We’ll get to know someone and work with them and then they move and we can’t contact them any more. How can we create something so that they can leave a trace of themselves, leave their mark on the final product? We try to give them something they can take with them – but sometimes there’s no warning.

Shuttle Buses
A major challenge of working in Scarborough is that it’s very car-dependent. A lot of participants take the bus, they don’t have vehicles. Many of them are seniors and children. We have to budget a lot for transportation.  Recently, we put out a fundraising call to help us organize a shuttle bus, and response to the fundraising request has been great.

DPC Visitors

How has it been working with Cedar Ridge?
It’s been fantastic! Cedar Ridge has been so supportive – they’re enthusiastic about bringing people in, connecting to the community. It’s a beautiful environment to work in.

We’ve been here for a year and a bit, meeting different groups. The Nesting project we did last year was about meeting people.

Masked Performer

With this year’s project, Like An Old Tale, we started holding workshops with some of those groups around the themes of the Shakespeare play The Winter’s Tale. The gallery is like a lab – we’re trying lots of different things. The storytelling performance is very improvised, based on the group and the artist. Everything is evolving – new things get added every day. We’re using the play and working with the themes of the play to connect with stories in the community. We’re using it as a springboard to share the experiences of our participants.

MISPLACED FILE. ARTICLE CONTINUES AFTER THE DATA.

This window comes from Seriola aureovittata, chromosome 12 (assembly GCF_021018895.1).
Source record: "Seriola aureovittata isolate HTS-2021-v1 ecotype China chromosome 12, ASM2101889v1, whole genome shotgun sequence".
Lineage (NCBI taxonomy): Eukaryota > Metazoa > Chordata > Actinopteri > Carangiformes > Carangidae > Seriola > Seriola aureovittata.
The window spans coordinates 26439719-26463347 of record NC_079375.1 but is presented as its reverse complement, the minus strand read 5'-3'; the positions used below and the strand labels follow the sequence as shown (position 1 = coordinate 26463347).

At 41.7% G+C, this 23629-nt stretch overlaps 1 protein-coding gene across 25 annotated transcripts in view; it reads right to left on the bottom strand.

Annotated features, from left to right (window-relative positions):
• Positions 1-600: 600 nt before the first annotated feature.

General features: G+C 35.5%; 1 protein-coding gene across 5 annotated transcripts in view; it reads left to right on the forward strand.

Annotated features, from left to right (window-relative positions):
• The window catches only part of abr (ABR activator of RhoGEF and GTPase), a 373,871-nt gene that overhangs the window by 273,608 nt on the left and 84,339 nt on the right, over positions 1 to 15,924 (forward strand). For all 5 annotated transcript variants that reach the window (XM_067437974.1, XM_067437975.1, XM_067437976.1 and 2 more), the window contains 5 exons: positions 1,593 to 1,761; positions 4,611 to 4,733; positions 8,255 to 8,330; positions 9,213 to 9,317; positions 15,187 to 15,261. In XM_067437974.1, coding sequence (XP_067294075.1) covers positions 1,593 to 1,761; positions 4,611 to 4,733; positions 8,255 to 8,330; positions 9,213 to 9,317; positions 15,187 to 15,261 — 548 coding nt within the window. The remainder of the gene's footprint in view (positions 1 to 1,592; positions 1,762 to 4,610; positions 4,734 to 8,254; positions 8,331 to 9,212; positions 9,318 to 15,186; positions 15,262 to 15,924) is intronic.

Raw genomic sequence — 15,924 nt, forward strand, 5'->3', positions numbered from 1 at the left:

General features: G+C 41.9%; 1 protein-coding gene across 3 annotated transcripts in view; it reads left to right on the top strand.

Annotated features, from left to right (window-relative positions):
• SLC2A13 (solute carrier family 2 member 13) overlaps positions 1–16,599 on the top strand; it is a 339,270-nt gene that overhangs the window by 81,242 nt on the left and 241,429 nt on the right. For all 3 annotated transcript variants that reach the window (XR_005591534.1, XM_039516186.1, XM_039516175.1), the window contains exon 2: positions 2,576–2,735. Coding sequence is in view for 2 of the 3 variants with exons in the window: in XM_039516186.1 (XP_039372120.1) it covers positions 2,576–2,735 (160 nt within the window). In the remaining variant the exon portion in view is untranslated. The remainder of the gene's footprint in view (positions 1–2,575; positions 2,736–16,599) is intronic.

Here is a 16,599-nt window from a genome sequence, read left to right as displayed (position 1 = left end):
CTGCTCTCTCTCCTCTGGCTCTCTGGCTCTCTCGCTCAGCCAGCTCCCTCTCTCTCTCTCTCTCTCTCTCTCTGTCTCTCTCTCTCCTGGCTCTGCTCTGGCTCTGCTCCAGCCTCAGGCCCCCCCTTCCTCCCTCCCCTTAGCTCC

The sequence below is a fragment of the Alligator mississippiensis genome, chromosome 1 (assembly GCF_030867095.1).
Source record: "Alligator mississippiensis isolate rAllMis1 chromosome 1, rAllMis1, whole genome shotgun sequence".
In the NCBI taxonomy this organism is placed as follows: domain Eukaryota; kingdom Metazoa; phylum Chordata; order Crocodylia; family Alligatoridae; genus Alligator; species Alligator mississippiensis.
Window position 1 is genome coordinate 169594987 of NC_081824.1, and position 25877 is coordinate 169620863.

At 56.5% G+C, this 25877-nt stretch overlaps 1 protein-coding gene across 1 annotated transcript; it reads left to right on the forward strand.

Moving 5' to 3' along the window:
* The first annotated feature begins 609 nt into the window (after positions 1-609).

The gallery is like a lab – we’re trying lots of different things. The storytelling performance is very improvised, based on the group and the artist. Everything is evolving – new things get added every day. We’re using the play and working with the themes of the play to connect with stories in the community. We’re using it as a springboard to share the experiences of our participants.

What happens next?
Next year we continue developing and rehearsing, and in May or June we will present the large scale community piece. The fourth year is about legacy and sustainability. What can we give to the community that can stay once we’re gone?

Group of performers with hands together

Get involved
Other upcoming projects from Jumblies Theatre offshoots:
It Happened In My Apartment, organized by Arts4All
Lantern Garden and the Path Project this summer, organized by MabelleArts

Jumblies will be back at Cedar Ridge in the fall. If you want to get involved in Jumblies projects, contact Ruth Howard at info@jumbliestheatre.org

The work-in-progress show runs until May 14th – contact Jumblies for more details. The final piece will be presented in the spring of 2011.

Skye Louis is the Neighbourhood Arts Network Coordinator

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2 thoughts on “Everyone is Welcome: Jumblies Theatre at Cedar Ridge

  1. Hi,
    I am Rosamma George, Manager of Community Development at the Warden woods community centre.
    I heard about the jumblies programme and I wanted to know if you conduct this progrmme for the youth and community at our community centre. Looking forward to hearing from you.

    Best
    Rosamma

  2. Pingback: Reflections on Artistic Excellence «